Marketing. Yeah, you’ll be doing a lot of this. Even authors with the top traditional firms still have to maintain some sort of author’s platform on social media. Small presses don’t have tons of money to throw at ad campaigns, so you’ve got to help spread the word about your book. Set aside some time every day to post your thoughts/work on multiple locations on social media. Software like Hootsuite lets you schedule your posts ahead of time, which can allow you to do all your marketing in one hour or so and be set for the rest of the day.
What advice would you give those who are seeking publication?
Research can feel like a big time-suck, but when it comes to publishing, DO YOUR RESEARCH! There are so many scammers out there with their “author services” and “exclusive anthologies.” They’re going to talk you up, make you feel amazing, and before you know it you’ve paid four digits for lousy editing on a slap-dash affair no one’s going to see. Scope out the small presses. Join author groups online to gather recommendations for editors, book designers, and cover artists. Your story deserves to be seen, but when it’s ready.
Yes, an author platform really does help. Don’t think of it as yet another time suck; rather, treat it as the regimented prose exercise. Reading countless other voices, writing tight posts on a regular basis—all helps the craft, not hinders it. No, it’s not the novel you dream hitting the best-seller list, but making a website, commenting on social media—these simple actions give your name an author’s history. Other writers/publishers/agents/readers can trace your name back to studies, comments, and whatever else you write. You build that platform, you build a writer’s resume for the publishing business to see.
Thanks for the fantastic advice and encouragement, Jean, and best wishes on your endeavors!
And many thanks to you for stopping by today.
If you’d like to check out Jean Lee’s work, you can find her at the following locales:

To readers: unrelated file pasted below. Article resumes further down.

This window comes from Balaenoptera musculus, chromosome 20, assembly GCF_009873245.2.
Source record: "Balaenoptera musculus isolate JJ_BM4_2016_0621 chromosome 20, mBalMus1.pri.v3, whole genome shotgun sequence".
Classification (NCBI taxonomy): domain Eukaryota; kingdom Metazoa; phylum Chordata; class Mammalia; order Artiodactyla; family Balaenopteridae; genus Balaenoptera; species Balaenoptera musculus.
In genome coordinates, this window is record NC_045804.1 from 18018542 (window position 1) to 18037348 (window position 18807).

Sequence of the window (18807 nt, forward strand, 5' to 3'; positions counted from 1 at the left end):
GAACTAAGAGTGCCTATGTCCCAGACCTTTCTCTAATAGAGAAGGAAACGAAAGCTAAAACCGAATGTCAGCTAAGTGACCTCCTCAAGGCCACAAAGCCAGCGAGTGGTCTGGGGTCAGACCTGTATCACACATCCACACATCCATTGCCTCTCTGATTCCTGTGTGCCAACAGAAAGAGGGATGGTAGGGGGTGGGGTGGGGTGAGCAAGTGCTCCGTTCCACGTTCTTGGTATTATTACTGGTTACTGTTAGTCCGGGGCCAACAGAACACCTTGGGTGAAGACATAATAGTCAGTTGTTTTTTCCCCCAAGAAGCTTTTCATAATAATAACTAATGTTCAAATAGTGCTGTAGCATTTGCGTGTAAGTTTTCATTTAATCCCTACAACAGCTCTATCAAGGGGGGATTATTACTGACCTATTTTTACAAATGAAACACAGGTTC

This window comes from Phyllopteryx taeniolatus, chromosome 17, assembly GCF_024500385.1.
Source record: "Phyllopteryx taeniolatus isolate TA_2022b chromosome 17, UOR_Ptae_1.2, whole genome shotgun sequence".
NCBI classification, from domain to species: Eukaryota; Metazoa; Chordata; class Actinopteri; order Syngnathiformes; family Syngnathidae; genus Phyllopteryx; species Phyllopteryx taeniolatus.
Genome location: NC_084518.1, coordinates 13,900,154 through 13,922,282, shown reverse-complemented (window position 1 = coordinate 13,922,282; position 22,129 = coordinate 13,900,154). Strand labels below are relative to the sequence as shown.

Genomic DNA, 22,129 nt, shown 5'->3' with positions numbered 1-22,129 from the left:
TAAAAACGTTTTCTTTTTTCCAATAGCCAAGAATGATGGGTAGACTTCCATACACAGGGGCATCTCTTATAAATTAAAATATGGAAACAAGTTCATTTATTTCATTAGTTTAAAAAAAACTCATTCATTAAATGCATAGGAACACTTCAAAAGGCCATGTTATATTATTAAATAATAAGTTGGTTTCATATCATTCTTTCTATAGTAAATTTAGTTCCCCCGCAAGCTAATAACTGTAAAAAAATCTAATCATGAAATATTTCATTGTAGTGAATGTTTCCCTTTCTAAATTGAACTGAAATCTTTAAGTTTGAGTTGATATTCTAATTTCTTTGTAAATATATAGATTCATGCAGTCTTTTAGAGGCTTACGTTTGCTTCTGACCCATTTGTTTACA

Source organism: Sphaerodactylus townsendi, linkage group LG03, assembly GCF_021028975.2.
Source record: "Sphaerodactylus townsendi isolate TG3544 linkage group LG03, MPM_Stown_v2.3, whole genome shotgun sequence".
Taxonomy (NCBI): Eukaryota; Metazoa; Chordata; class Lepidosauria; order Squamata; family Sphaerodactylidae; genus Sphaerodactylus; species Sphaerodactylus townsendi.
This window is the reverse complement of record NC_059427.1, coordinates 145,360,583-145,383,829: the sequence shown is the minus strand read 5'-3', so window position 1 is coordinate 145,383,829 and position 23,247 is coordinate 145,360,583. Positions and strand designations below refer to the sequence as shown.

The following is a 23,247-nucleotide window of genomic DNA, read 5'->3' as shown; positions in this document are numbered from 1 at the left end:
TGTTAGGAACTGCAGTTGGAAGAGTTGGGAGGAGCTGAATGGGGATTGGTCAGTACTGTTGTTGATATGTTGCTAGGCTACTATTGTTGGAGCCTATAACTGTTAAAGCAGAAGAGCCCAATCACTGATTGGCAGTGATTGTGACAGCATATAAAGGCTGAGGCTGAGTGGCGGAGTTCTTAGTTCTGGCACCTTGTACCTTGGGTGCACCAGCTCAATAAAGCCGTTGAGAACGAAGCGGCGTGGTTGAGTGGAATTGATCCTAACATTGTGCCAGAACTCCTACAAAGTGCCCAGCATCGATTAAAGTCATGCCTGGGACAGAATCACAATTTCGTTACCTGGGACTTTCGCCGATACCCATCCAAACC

Twitter and Instagram: @jeanleesworld
If you’re interested in her debut novel, the blurb is below!
Desperate, they breached the Wall to hunt humans. But they made one critical mistake. They took her sister.
In rural Wisconsin, an old stone wall is all that separates the world of magic from the world of man—a wall that keeps the shapeshifters inside. When something gets out, people disappear. Completely.
Escaping from an abusive uncle, eighteen-year-old Charlotte runs away. She takes her bratty younger sister Anna with her, swearing to protect her. However, when their bus breaks down by a creepy old farm, the inconceivable happens—Anna is wiped from human memory.
But something inside Charlotte remembers. So she goes over the Wall in a frantic rescue attempt, accidentally awakening a once cruel but still dangerous prince, and gaining control of a powerful weapon, his magic dagger.
Charlotte’s only chance to save Anna hinges on her courage and an uneasy alliance with some of the very monsters that feed on humanity.
Welcome to River Vine, a shrouded hinterland where dark magic devours and ancient shifters feed, and where the seed of love sets root among the ashes of the dying.
8 thoughts on “Publishing Paths: An Interview with Fantasy Author Jean Lee”
Good interview, Anne. Chock full! –Curt
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So glad you enjoyed it!
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You provided well-thought out replies, Jean. Appreciated. –Curt
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Thank you so much!
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Thanks Curt! Jean makes it easy 🙂
I noticed. 🙂 But the interviewer deserves credit as well!